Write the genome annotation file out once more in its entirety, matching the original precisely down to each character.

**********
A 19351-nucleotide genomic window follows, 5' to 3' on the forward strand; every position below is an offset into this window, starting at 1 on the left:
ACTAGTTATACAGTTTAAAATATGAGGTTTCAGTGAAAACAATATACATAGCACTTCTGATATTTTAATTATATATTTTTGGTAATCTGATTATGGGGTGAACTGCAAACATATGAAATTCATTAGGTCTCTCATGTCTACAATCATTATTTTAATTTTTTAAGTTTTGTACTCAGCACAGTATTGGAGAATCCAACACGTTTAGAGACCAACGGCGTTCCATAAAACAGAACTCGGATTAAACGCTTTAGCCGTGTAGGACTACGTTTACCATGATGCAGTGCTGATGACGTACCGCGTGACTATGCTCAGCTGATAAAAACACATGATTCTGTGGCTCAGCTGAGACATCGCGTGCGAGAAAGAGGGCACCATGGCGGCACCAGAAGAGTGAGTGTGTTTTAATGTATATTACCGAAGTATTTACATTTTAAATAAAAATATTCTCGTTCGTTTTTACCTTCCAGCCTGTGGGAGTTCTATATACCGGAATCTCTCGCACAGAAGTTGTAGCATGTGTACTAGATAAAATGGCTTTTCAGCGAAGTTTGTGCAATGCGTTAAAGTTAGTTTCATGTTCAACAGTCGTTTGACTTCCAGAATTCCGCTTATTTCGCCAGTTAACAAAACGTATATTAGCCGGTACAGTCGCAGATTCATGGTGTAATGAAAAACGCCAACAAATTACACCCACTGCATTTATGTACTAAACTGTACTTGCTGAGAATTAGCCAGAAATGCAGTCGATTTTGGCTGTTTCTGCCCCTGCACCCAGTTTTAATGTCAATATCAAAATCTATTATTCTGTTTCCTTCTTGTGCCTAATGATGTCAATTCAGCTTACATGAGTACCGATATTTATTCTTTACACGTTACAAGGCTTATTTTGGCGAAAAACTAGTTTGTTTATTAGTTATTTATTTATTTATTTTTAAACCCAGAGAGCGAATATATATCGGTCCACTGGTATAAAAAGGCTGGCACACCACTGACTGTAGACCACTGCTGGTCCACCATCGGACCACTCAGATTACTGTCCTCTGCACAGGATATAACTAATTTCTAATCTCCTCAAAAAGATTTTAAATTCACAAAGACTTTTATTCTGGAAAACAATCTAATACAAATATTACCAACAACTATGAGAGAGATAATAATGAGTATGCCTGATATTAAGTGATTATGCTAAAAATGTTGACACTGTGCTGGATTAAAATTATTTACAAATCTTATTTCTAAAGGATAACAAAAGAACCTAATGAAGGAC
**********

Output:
A 19351-nucleotide genomic window follows, 5' to 3' on the forward strand; every position below is an offset into this window, starting at 1 on the left:
ACTAGTTATACAGTTTAAAATATGAGGTTTCAGTGAAAACAATATACATAGCACTTCTGATATTTTAATTATATATTTTTGGTAATCTGATTATGGGGTGAACTGCAAACATATGAAATTCATTAGGTCTCTCATGTCTACAATCATTATTTTAATTTTTTAAGTTTTGTACTCAGCACAGTATTGGAGAATCCAACACGTTTAGAGACCAACGGCGTTCCATAAAACAGAACTCGGATTAAACGCTTTAGCCGTGTAGGACTACGTTTACCATGATGCAGTGCTGATGACGTACCGCGTGACTATGCTCAGCTGATAAAAACACATGATTCTGTGGCTCAGCTGAGACATCGCGTGCGAGAAAGAGGGCACCATGGCGGCACCAGAAGAGTGAGTGTGTTTTAATGTATATTACCGAAGTATTTACATTTTAAATAAAAATATTCTCGTTCGTTTTTACCTTCCAGCCTGTGGGAGTTCTATATACCGGAATCTCTCGCACAGAAGTTGTAGCATGTGTACTAGATAAAATGGCTTTTCAGCGAAGTTTGTGCAATGCGTTAAAGTTAGTTTCATGTTCAACAGTCGTTTGACTTCCAGAATTCCGCTTATTTCGCCAGTTAACAAAACGTATATTAGCCGGTACAGTCGCAGATTCATGGTGTAATGAAAAACGCCAACAAATTACACCCACTGCATTTATGTACTAAACTGTACTTGCTGAGAATTAGCCAGAAATGCAGTCGATTTTGGCTGTTTCTGCCCCTGCACCCAGTTTTAATGTCAATATCAAAATCTATTATTCTGTTTCCTTCTTGTGCCTAATGATGTCAATTCAGCTTACATGAGTACCGATATTTATTCTTTACACGTTACAAGGCTTATTTTGGCGAAAAACTAGTTTGTTTATTAGTTATTTATTTATTTATTTTTAAACCCAGAGAGCGAATATATATCGGTCCACTGGTATAAAAAGGCTGGCACACCACTGACTGTAGACCACTGCTGGTCCACCATCGGACCACTCAGATTACTGTCCTCTGCACAGGATATAACTAATTTCTAATCTCCTCAAAAAGATTTTAAATTCACAAAGACTTTTATTCTGGAAAACAATCTAATACAAATATTACCAACAACTATGAGAGAGATAATAATGAGTATGCCTGATATTAAGTGATTATGCTAAAAATGTTGACACTGTGCTGGATTAAAATTATTTACAAATCTTATTTCTAAAGGATAACAAAAGAACCTAATGAAGGAC